Last year, I had the unique opportunity to serve as an elections observer in a relatively low-turnout municipal election in San Francisco, where I witnessed firsthand the flaws of the system for processing mail-in ballots. To process a ballot, election workers must take it out of the envelope, ensure that the voter’s signature on the back of the envelope matches the one on file, and feed each card individually into a tabulation machine. The automated process of counting the vote is almost instant, but feeding each page of the ballot (of which there can be as many as four) into the machine is a laborious task. 2019 was the second year in a row in which the Department of Elections took weeks to finalize the results of a close citywide race due to delays in processing mail-in ballots. In San Francisco, much like most California counties, a majority of voters already voted by mail before the coronavirus pandemic, meaning that systems to process ballots have already been implemented at scale. While there is bound to be an increase in the percentage of ballots cast by mail due to the pandemic in California, I’m not worried about the state’s ability to properly scale up its mail-in ballot processing system, as the increase is likely to be modest, given that more than 70% of Californians cast their votes by mail before the pandemic. However, in states that are allowing no-excuse absentee voting for the first time, the number of mail in ballots to process is expected to increase several times over. This influx poses a significant risk of delaying election results. The real risk is not that ballots won’t make it to elections departments, but that they won’t be processed properly once they arrive.

This brings me back to why the Democratic Party feels the need to join the Republicans in illogically discrediting the USPS’ ability to deliver mail-in ballots. In most states, the Secretary of State bears responsibility for the conduct of elections. Bizarrely, most secretaries of state are partisan elected officials. In many of the states where holdups in ballot processing might throw the result of the election into doubt, including Arizona, North Carolina, Minnesota, Wisconsin, Michigan, and Pennsylvania, the secretaries of state are Democrats. By prefabricating the narrative that the postal service, rather than local elections officials, are likely to cause delays in results, national Democrats are preparing to deflect blame from these secretaries of state should anything go wrong.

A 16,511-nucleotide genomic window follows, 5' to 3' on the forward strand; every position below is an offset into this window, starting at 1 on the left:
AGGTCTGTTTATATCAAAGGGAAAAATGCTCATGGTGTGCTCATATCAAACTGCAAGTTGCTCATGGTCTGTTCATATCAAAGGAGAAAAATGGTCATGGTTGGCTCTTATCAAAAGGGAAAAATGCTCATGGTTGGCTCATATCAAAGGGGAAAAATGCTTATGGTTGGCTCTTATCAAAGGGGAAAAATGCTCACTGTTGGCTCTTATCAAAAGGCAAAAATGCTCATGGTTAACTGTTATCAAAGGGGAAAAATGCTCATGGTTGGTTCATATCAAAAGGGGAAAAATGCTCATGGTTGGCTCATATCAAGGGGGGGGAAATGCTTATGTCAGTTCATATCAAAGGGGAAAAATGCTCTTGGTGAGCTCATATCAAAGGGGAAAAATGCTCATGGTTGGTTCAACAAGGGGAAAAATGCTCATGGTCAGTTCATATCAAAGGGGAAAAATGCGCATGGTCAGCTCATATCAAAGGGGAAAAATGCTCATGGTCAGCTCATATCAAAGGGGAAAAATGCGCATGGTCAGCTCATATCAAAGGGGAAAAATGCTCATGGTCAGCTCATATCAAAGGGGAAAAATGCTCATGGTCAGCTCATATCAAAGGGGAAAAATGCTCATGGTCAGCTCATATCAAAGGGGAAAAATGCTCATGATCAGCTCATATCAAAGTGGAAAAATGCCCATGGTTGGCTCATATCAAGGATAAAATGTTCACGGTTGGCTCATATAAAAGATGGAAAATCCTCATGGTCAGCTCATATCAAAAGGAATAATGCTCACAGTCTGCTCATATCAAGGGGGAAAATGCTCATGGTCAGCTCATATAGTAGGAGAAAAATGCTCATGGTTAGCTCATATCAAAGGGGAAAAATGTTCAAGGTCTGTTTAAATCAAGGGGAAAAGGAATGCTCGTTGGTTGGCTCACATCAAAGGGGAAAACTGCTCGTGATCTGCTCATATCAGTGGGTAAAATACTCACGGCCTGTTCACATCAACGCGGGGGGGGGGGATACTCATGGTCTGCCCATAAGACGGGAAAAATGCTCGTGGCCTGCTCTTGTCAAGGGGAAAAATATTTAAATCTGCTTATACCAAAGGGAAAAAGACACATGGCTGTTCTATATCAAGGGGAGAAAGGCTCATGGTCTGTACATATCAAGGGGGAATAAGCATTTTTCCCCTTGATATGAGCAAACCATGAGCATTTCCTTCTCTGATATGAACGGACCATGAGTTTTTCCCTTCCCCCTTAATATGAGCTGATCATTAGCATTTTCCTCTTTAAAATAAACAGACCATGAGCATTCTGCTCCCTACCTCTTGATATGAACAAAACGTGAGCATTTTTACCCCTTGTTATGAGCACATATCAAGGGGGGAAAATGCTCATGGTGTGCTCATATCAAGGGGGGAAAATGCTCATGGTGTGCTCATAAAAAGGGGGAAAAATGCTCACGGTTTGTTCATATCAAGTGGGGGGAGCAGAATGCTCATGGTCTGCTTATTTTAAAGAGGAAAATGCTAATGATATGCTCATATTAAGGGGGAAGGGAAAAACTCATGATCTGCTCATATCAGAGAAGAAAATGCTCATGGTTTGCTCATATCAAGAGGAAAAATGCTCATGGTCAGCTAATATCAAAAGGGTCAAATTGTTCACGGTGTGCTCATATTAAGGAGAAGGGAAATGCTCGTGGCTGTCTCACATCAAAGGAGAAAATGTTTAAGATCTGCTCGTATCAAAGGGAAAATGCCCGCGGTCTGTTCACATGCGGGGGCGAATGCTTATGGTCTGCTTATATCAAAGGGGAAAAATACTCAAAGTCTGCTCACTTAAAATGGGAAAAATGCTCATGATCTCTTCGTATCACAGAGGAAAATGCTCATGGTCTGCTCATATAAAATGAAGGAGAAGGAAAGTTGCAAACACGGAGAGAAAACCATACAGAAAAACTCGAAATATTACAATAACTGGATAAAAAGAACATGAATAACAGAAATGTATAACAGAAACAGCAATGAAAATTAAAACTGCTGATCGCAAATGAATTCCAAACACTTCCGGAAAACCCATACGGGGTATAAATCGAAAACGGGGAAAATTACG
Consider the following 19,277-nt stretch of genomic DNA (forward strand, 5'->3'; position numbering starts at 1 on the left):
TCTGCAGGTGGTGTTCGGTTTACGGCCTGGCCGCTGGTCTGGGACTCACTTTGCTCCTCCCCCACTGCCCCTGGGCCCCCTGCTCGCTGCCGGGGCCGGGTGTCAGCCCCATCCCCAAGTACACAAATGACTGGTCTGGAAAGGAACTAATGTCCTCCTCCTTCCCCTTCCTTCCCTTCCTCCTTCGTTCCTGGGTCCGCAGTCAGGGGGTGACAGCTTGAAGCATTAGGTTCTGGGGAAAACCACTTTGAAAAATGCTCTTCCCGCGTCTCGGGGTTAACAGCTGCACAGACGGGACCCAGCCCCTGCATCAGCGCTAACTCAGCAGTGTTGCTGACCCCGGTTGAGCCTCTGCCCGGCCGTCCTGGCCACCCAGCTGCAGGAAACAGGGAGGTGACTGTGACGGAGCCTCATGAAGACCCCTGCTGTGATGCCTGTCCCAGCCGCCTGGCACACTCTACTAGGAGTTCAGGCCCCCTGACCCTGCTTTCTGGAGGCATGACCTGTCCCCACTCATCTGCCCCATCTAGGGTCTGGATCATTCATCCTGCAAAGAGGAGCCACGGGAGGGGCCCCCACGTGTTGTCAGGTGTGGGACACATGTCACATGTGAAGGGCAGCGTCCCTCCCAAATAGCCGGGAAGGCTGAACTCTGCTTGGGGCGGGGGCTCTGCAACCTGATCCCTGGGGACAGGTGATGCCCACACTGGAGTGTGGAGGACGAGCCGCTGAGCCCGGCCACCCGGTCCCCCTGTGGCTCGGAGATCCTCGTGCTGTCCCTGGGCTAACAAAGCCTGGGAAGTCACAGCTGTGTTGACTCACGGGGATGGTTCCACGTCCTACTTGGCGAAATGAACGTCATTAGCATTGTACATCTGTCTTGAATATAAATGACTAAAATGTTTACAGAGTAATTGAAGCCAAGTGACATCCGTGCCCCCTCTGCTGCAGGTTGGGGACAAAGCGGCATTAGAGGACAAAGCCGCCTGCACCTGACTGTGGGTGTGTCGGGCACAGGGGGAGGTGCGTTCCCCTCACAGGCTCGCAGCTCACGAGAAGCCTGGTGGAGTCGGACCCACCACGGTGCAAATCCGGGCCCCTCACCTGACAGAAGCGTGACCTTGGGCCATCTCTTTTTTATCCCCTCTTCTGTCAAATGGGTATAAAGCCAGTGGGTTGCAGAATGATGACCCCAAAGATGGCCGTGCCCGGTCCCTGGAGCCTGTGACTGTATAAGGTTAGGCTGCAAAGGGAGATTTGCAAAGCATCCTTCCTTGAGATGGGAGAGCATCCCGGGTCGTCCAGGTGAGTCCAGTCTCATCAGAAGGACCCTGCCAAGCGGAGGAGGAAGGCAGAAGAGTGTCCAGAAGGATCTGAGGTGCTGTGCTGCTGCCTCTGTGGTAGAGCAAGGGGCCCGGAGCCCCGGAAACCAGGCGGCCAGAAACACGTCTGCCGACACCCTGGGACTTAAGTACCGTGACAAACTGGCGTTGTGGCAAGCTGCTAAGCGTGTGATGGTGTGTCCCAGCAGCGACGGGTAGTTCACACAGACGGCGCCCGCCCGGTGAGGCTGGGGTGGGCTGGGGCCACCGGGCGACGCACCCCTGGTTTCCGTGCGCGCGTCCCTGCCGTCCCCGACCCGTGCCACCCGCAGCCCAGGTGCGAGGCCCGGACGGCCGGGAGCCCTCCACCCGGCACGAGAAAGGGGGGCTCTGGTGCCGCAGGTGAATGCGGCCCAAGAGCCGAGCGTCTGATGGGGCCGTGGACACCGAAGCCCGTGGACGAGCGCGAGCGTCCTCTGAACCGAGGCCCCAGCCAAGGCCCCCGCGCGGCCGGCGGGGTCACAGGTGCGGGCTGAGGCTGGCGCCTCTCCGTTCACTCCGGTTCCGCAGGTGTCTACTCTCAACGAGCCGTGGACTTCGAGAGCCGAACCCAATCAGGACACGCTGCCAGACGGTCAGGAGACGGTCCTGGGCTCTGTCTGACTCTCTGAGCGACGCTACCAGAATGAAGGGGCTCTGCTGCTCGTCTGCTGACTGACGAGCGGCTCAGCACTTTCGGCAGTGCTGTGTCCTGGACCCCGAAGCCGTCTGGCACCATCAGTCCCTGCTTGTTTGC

Democrats are vastly overestimating not only the number of people who will vote by mail but also the extent to which even an improbably large increase in the number of mail-in ballots would increase overall mail volumes. Their attention and political capital would be put to better use ensuring that elections departments are prepared to process mail-in ballots and ready to accommodate socially-distant in-person voting. Republicans, for their part, are also spreading misinformation about the virtually nonexistent issue of fraud. While this is irresponsible, misinformation has been the norm for the past four years. It is up to Democrats to prove that they are better than the lies and cynicism coming from the White House. If they hope to convince the American people to replace Donald Trump with Former Vice President Joe Biden, Democrats ought to lead by example in refraining from spreading the same kind of misinformation that they rightfully detest.

Photo Credit: Philadelphia Inquirer